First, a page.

In Invisible Man, what is ironic about the narrator's encounter with the blond man?

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The narrator finds the scene with the blond man in "The Prologue" of Invisible Man ironic because the man has been "mugged" by someone who is "invisible."

In "The Prologue," Ellison's narrator explains his theory of invisibility. He says he is not literally invisible; rather, he is not seen by others. He writes, "I am invisible, understand, simply because people refuse me" (3). The narrator relates the encounter with the blond man, saying he "accidentally bumped into a man," who then called him a racial slur. He insisted the man apologize to him, but he would not, so the narrator beat him bloody. The irony of the encounter is described as follows:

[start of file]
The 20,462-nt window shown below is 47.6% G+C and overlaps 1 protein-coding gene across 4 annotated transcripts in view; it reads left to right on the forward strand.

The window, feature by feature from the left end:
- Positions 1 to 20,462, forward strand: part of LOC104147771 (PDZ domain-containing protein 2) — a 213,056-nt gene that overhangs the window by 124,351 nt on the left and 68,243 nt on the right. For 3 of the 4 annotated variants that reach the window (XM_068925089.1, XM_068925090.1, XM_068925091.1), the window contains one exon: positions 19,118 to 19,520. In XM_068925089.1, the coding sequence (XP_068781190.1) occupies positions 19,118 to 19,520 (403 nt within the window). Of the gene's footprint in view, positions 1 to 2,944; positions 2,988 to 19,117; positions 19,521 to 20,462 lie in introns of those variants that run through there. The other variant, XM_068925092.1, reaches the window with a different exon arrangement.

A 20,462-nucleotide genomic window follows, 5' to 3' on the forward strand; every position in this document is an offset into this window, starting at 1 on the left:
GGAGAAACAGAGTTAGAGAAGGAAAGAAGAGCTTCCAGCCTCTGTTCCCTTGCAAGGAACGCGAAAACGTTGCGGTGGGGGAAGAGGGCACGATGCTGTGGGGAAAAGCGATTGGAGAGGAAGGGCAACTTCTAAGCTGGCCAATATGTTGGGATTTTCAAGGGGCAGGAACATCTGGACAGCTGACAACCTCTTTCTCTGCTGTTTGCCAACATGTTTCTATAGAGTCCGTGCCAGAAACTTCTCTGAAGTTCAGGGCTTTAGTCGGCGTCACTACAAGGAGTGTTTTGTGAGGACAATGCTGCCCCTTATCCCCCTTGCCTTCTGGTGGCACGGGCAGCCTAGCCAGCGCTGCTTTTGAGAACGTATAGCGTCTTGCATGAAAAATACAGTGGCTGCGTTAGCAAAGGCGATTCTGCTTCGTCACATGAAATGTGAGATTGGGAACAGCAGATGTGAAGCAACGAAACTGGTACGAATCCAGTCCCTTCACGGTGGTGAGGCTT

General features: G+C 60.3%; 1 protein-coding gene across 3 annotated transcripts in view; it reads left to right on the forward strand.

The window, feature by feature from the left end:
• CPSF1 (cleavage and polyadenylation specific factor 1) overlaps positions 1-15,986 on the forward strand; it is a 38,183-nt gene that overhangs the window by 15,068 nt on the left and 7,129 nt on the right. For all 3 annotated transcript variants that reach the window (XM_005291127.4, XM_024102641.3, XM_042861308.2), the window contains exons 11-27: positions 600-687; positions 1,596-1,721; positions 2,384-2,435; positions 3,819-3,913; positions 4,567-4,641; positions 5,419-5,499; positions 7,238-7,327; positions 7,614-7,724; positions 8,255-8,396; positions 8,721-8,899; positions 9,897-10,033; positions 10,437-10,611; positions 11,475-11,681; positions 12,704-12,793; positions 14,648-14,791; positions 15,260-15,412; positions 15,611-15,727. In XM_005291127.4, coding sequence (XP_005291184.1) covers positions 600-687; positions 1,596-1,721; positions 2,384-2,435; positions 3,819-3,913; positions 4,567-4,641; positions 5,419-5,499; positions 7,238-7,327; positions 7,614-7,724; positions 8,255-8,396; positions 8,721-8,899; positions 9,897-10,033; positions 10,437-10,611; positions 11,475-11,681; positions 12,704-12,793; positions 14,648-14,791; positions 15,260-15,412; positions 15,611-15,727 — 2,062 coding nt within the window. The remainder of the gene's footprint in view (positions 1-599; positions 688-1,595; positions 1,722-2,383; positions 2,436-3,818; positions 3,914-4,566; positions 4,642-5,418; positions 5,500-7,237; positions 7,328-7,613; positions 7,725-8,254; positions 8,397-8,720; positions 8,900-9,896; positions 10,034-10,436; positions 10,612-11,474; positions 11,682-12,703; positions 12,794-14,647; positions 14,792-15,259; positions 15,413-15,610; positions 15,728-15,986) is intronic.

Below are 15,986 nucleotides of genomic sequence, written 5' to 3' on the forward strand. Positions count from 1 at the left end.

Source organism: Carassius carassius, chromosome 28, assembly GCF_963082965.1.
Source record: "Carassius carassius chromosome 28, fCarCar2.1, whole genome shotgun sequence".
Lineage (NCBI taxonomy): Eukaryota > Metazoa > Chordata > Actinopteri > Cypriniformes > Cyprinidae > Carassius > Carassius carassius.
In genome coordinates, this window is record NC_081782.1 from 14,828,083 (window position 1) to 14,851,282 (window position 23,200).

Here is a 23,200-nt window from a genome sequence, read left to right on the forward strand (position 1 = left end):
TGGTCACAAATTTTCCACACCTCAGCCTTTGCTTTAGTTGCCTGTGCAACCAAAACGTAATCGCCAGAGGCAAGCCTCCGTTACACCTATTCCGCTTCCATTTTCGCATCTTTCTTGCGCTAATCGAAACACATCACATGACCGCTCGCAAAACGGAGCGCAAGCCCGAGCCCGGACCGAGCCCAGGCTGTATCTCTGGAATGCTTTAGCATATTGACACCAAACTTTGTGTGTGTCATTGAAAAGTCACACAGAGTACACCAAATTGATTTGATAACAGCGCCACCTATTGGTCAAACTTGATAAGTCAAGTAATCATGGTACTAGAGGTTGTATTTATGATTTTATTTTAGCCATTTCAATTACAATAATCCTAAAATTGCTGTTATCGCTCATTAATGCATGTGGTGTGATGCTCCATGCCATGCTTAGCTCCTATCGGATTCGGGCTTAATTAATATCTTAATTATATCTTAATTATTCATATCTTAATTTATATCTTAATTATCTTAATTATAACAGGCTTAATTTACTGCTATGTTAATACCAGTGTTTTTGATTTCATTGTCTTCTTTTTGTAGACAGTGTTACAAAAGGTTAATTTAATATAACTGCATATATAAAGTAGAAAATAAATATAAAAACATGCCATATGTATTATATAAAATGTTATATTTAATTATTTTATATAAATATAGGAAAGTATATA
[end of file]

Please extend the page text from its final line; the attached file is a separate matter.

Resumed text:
it occurred to me that the man had not seen me, actually; that he, as far as he knew, was in the midst of a walking nightmare! . . . I was amused. Something in this man's thick head had sprung out and beaten him within an inch of his life. I began to laugh at this crazy discovery . . . The next day I saw his picture in the Daily News, beneath a caption...

(The entire section contains 3 answers and 676 words.)

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